Liquids: Filtered water, herbal teas (detox teas are an option, and may include milk thistle, burdock root or dandelion to help the liver and kidneys), green tea, green drinks, (wheat grass, spirulina, chlorella). Fresh pressed vegetable juice (carrot, beet, celery, cucumber, cabbage, parsley, ginger, greens, etc), vegetable broth or dashi, aloe vera juice (for mild intestinal cleansing)

Grains and breads: Brown rice, wild, wehani, or red rice, millet, quinoa, oats, buckwheat, sprouted grain bread (wheat-free). After the detox re-introduce gluten and take note if any symptoms arise such as digestive distress, sluggishness, aching joints; these can be indicators of gluten sensitivity.

Protein: Fresh small white fish; wild salmon; lentils; split peas; chickpeas; black, kidney, adzuki, white, pinto or any other variety of dried beans.

Dairy substitutes: Rice, almond, or hazelnut milk. (Soymilk is one of the foods to avoid, as soy is a common allergen). Keep in mind that these are considered processed foods, and may be mucus producing. If you are committed to a very strict cleanse these can be eliminated.

Nuts and seeds: Raw or dry-roasted walnuts, pumpkin seeds, sunflower seeds, almonds, and nut butters made from these (nut butters should not have any added oils or sugars).

Vegetables: 9 servings per day are ideal. Vegetables should include broccoli, Brussels sprouts, cauliflower, onion, daikon radish, burdock root, turnips, rutabaga, leeks, dark and leafy greens (kale, collards, mustard, turnip, or dandelion greens, bok choy, tatsoi, chicory, watercress, radicchio) and field greens (arugula, organic mesclun, romaine, red and green leaf lettuce). Other vegetables are mineral rich seaweed; carrots; beets; green, yellow and winter squash; sweet potatoes, parsnips.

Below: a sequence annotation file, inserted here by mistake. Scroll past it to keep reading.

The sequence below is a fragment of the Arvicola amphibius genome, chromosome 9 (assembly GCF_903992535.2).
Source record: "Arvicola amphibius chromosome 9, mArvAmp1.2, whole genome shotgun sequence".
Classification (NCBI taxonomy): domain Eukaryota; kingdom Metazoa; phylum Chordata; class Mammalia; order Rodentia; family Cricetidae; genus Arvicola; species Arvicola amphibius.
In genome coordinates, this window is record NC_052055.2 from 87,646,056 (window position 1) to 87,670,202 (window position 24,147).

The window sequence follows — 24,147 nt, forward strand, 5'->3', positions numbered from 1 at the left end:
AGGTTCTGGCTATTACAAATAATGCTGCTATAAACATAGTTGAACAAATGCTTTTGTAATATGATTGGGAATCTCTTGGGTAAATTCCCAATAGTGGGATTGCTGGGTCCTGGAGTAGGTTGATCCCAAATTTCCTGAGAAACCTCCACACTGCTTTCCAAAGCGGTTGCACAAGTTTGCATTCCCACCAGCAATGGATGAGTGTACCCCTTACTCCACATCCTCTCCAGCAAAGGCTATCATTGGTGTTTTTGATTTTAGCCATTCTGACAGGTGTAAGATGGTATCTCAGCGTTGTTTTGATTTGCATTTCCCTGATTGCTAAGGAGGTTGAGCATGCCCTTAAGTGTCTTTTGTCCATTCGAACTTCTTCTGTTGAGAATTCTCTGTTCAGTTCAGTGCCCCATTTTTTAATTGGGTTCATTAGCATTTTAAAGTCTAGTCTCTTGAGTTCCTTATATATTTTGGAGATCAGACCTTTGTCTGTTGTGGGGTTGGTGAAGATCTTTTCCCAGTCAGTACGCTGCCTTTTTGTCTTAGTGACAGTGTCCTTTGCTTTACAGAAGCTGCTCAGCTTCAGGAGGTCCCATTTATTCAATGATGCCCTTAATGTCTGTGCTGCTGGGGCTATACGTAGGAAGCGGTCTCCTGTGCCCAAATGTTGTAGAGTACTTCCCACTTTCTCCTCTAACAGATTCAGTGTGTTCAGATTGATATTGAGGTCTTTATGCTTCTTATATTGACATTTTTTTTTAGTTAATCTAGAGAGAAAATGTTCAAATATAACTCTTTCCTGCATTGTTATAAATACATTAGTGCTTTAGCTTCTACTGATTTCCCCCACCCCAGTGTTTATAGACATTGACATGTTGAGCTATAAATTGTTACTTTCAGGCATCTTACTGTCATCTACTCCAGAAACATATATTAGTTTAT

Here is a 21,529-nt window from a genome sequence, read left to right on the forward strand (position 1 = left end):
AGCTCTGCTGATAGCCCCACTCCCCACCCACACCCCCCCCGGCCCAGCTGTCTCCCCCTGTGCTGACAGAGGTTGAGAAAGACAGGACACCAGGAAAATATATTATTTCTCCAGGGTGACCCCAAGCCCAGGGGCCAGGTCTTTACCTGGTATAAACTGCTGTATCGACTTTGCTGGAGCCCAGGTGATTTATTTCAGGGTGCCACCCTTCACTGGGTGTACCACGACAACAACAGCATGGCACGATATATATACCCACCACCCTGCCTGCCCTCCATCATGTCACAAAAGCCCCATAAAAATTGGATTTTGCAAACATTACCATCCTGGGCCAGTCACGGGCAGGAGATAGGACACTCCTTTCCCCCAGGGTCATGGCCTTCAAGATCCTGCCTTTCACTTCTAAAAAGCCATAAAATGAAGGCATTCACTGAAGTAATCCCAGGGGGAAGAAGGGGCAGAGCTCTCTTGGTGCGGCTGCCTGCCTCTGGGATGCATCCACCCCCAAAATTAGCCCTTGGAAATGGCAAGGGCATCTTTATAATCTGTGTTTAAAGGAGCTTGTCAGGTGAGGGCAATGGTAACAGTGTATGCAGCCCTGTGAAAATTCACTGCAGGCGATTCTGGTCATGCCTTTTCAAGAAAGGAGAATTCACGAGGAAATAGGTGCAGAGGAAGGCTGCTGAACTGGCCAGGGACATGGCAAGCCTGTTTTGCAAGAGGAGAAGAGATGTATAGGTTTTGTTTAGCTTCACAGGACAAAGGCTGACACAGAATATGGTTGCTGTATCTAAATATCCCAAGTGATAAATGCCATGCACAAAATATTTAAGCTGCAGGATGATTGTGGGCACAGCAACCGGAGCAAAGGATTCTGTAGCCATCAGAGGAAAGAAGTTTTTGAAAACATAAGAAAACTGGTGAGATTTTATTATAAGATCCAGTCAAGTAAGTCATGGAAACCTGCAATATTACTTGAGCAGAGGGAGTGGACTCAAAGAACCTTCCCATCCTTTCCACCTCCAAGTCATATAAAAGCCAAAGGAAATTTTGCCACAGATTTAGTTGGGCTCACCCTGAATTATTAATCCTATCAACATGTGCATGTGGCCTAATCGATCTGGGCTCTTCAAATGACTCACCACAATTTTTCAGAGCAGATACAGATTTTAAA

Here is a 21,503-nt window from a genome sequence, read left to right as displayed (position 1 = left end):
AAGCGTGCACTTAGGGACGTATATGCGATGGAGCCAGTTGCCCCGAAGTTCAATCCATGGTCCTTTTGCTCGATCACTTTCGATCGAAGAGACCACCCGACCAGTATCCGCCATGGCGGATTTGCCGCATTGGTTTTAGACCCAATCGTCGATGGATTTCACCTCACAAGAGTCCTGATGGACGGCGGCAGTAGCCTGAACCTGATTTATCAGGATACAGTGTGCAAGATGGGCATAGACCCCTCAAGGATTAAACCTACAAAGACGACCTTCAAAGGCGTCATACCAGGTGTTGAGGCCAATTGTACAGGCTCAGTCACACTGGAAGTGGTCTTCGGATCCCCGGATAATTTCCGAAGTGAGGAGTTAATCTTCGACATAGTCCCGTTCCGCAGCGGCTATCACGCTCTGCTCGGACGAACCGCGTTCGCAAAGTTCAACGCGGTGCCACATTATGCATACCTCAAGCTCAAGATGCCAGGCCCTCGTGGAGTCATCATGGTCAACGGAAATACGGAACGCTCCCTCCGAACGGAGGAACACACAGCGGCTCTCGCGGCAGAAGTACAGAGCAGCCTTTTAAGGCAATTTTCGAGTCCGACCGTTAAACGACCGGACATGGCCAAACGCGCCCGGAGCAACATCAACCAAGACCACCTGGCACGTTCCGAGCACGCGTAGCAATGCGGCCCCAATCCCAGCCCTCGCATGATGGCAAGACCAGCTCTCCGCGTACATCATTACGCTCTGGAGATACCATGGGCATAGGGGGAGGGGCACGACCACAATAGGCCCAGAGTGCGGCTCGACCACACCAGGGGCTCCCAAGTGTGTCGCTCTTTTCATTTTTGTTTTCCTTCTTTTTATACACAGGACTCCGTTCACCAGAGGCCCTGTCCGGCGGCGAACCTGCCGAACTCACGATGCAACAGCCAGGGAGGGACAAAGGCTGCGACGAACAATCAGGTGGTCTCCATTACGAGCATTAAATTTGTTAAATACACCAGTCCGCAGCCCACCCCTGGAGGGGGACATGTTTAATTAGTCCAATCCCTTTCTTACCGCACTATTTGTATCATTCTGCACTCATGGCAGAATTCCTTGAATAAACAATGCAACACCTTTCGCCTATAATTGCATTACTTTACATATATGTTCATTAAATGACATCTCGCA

Fruit: Seasonal fruits, organic whenever possible. In the temperate zones such as the Northeast, fruits should be non-tropical and non-citrus (except lemon and lime, which are very cleansing to the liver). Apples and pears -in season- are great cleansers.

Fats: Avocado, nuts, and flaxseed oil, olive oil, and fish oil, for a daily dose of good fats and fatty acids. Don’t heat flaxseed or fish oil.

Sweeteners: No sweeteners would be used in a very strict detox protocol, so use these sparingly. Only natural sweeteners should be used, and in very small quantities: brown rice syrup, fruit sweetener, blackstrap molasses, maple syrup, agave nectar, and stevia.

Herbs and Spices: Cardamom, cinnamon, cumin, turmeric, star anise, fennel seed, dill, garlic, ginger, oregano, parsley, rosemary, tarragon, thyme, cilantro, sage, basil, marjoram and chives.

Foods to omit during a detox protocol:

Many of these foods are general offenders and should not be in our diets on a general basis, so the detox can actually kick-start a new lifestyle. Keep in mind that the most common food allergens are milk, eggs, wheat, tree nuts, corn, peanuts, shellfish. Add these back into your diet one at a time if you believe that you might be sensitive to any of the above listed foods. If you are, after not consuming them for a couple of weeks you will notice a marked negative response.